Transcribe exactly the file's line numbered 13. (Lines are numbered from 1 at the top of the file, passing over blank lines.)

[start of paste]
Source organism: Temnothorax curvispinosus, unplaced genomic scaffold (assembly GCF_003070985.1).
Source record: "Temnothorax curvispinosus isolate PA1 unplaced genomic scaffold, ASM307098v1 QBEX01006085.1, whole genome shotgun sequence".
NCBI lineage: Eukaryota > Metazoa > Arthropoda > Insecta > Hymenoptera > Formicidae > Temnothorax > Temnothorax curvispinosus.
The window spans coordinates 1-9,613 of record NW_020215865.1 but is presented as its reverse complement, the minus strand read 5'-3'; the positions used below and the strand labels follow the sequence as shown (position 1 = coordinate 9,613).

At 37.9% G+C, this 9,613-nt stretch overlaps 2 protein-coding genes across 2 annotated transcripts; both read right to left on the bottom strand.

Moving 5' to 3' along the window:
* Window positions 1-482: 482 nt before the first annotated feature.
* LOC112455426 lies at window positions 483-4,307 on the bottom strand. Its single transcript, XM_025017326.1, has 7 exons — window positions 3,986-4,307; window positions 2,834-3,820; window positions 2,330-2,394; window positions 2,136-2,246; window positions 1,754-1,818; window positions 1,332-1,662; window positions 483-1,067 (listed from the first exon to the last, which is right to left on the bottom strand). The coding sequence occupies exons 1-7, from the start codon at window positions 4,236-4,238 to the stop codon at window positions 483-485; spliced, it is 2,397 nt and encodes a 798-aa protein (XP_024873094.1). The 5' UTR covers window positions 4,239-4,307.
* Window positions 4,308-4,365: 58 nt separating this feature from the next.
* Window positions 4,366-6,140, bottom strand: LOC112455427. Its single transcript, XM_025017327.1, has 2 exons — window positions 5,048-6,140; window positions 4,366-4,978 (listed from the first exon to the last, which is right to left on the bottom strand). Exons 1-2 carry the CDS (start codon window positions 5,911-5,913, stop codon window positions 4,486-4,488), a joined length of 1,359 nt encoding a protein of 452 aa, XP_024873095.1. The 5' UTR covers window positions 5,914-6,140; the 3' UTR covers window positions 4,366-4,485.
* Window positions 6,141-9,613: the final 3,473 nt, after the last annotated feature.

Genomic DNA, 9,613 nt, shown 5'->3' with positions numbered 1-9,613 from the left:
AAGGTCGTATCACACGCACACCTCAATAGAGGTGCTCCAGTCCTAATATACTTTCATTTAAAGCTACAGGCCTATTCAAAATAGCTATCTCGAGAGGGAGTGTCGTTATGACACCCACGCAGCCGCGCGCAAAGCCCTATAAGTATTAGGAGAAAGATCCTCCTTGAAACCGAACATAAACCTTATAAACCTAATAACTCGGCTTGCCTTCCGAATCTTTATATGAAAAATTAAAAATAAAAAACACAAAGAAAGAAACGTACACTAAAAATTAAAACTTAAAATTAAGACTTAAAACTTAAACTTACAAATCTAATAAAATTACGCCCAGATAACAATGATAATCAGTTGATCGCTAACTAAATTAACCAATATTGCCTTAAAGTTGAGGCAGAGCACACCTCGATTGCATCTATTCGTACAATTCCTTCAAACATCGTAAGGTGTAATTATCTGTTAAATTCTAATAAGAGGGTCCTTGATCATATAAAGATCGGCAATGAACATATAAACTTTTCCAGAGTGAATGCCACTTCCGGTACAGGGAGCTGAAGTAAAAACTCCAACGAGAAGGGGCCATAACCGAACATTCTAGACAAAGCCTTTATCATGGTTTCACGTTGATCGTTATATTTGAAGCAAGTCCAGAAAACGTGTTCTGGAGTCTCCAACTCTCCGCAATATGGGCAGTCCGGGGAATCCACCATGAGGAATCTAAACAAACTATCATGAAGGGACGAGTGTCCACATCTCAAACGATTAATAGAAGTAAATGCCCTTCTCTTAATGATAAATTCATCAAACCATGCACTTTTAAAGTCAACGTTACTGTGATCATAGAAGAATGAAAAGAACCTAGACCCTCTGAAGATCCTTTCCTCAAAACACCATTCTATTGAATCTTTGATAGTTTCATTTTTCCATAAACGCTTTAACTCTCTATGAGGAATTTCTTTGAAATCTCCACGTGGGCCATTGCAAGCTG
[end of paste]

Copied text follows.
AAGGTCGTATCACACGCACACCTCAATAGAGGTGCTCCAGTCCTAATATACTTTCATTTAAAGCTACAGGCCTATTCAAAATAGCTATCTCGAGAGGGAGTGTCGTTATGACACCCACGCAGCCGCGCGCAAAGCCCTATAAGTATTAGGAGAAAGATCCTCCTTGAAACCGAACATAAACCTTATAAACCTAATAACTCGGCTTGCCTTCCGAATCTTTATATGAAAAATTAAAAATAAAAAACACAAAGAAAGAAACGTACACTAAAAATTAAAACTTAAAATTAAGACTTAAAACTTAAACTTACAAATCTAATAAAATTACGCCCAGATAACAATGATAATCAGTTGATCGCTAACTAAATTAACCAATATTGCCTTAAAGTTGAGGCAGAGCACACCTCGATTGCATCTATTCGTACAATTCCTTCAAACATCGTAAGGTGTAATTATCTGTTAAATTCTAATAAGAGGGTCCTTGATCATATAAAGATCGGCAATGAACATATAAACTTTTCCAGAGTGAATGCCACTTCCGGTACAGGGAGCTGAAGTAAAAACTCCAACGAGAAGGGGCCATAACCGAACATTCTAGACAAAGCCTTTATCATGGTTTCACGTTGATCGTTATATTTGAAGCAAGTCCAGAAAACGTGTTCTGGAGTCTCCAACTCTCCGCAATATGGGCAGTCCGGGGAATCCACCATGAGGAATCTAAACAAACTATCATGAAGGGACGAGTGTCCACATCTCAAACGATTAATAGAAGTAAATGCCCTTCTCTTAATGATAAATTCATCAAACCATGCACTTTTAAAGTCAACGTTACTGTGATCATAGAAGAATGAAAAGAACCTAGACCCTCTGAAGATCCTTTCCTCAAAACACCATTCTATTGAATCTTTGATAGTTTCATTTTTCCATAAACGCTTTAACTCTCTATGAGGAATTTCTTTGAAATCTCCACGTGGGCCATTGCAAGCTG